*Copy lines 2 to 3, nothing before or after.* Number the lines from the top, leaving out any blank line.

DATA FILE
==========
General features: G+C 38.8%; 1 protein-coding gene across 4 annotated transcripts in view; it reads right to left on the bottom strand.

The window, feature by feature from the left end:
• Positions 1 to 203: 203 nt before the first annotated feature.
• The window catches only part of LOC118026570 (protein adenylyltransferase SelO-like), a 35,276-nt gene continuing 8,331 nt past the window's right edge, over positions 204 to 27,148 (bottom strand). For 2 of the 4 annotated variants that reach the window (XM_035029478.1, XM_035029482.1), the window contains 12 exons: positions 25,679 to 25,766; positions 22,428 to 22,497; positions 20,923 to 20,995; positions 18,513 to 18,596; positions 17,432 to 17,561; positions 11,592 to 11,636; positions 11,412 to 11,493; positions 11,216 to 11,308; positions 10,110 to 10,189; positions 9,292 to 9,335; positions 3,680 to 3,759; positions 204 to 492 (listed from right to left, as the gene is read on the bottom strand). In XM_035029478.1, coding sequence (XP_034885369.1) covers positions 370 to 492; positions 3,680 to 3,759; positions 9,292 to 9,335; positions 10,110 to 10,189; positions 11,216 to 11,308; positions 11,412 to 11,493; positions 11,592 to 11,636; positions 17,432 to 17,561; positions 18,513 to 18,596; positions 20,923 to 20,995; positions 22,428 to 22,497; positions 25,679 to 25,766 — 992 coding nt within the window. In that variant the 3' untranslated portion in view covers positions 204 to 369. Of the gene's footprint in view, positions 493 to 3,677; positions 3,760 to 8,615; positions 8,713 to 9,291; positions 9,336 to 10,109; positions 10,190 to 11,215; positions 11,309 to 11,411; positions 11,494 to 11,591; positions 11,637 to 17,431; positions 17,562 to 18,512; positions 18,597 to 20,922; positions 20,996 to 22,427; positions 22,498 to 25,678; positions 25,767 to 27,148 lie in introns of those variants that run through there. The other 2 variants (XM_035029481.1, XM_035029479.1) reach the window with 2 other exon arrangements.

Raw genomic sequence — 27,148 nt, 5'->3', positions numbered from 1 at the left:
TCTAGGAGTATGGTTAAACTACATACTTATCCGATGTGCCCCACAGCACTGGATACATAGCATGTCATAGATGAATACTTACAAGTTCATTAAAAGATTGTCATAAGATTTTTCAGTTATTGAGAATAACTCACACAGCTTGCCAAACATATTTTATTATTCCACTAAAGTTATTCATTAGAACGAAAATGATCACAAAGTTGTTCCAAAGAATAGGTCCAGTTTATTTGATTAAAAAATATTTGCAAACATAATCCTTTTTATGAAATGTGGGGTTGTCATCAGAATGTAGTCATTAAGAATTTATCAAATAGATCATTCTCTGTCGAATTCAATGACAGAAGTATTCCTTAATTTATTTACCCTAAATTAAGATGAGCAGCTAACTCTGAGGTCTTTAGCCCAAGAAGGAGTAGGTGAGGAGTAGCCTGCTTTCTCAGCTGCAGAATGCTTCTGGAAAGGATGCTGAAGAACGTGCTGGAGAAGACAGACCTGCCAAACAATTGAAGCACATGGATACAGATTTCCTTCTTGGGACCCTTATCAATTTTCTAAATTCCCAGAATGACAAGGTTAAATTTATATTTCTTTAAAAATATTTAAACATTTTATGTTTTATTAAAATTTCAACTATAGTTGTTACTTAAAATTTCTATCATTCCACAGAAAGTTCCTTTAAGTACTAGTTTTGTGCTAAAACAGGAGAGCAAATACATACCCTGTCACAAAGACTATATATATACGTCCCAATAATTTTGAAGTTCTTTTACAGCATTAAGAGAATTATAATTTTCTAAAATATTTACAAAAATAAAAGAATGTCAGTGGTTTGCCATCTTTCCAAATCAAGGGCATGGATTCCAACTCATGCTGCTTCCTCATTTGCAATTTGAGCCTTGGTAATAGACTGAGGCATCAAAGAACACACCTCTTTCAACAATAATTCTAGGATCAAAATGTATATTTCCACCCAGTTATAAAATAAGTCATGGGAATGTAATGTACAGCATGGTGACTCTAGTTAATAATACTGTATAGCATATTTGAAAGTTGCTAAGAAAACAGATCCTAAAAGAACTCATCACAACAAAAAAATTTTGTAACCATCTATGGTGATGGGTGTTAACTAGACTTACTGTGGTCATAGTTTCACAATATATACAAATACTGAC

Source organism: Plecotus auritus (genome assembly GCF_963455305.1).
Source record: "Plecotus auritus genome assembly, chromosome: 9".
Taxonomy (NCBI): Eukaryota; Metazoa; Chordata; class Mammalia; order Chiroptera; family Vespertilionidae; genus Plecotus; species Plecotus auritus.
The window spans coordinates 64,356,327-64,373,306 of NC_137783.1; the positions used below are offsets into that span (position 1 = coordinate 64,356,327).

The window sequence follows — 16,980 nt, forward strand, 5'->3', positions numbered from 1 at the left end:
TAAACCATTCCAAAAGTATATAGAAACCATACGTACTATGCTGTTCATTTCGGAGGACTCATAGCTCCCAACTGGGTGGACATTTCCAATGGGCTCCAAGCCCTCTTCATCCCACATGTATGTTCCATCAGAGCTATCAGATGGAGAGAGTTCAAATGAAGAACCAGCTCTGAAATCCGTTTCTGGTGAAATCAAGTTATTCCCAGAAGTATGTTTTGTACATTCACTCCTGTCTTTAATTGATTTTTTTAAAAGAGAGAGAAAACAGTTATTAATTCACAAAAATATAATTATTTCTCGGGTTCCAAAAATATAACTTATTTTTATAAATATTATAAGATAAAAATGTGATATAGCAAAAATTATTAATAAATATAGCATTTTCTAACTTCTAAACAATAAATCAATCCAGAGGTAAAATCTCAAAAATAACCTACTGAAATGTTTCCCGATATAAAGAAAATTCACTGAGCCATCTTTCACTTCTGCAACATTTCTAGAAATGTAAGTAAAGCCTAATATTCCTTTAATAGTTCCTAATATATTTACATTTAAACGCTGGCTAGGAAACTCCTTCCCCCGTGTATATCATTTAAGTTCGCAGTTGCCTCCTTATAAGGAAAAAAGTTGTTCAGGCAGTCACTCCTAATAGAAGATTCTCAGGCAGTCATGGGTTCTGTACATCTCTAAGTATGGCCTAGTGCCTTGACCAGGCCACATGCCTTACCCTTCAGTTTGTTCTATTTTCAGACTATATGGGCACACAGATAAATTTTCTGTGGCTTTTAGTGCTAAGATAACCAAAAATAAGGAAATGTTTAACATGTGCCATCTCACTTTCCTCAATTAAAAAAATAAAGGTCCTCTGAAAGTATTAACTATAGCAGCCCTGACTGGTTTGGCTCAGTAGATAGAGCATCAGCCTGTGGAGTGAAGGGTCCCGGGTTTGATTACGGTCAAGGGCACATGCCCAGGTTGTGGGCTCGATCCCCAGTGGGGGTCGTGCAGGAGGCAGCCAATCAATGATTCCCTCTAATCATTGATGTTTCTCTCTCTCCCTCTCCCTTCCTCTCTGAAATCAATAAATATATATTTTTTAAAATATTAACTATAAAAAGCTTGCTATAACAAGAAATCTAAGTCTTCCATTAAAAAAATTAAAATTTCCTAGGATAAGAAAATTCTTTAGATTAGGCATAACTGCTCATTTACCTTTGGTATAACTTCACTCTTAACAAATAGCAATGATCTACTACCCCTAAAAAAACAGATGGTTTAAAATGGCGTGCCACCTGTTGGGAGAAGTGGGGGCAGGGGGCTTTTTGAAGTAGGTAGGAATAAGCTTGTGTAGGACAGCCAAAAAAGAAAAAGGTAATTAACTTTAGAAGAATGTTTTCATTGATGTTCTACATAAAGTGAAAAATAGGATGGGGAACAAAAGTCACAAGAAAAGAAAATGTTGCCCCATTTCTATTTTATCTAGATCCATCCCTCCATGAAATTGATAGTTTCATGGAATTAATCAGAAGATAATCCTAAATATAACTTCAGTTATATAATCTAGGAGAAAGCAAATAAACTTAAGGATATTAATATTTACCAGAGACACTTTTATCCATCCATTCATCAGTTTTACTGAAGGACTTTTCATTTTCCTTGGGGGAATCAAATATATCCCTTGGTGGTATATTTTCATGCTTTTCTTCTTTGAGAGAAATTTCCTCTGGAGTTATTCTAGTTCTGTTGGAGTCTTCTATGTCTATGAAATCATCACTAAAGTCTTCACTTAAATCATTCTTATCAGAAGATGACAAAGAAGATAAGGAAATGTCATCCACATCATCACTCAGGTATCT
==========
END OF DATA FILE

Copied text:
The window, feature by feature from the left end:
• Positions 1 to 203: 203 nt before the first annotated feature.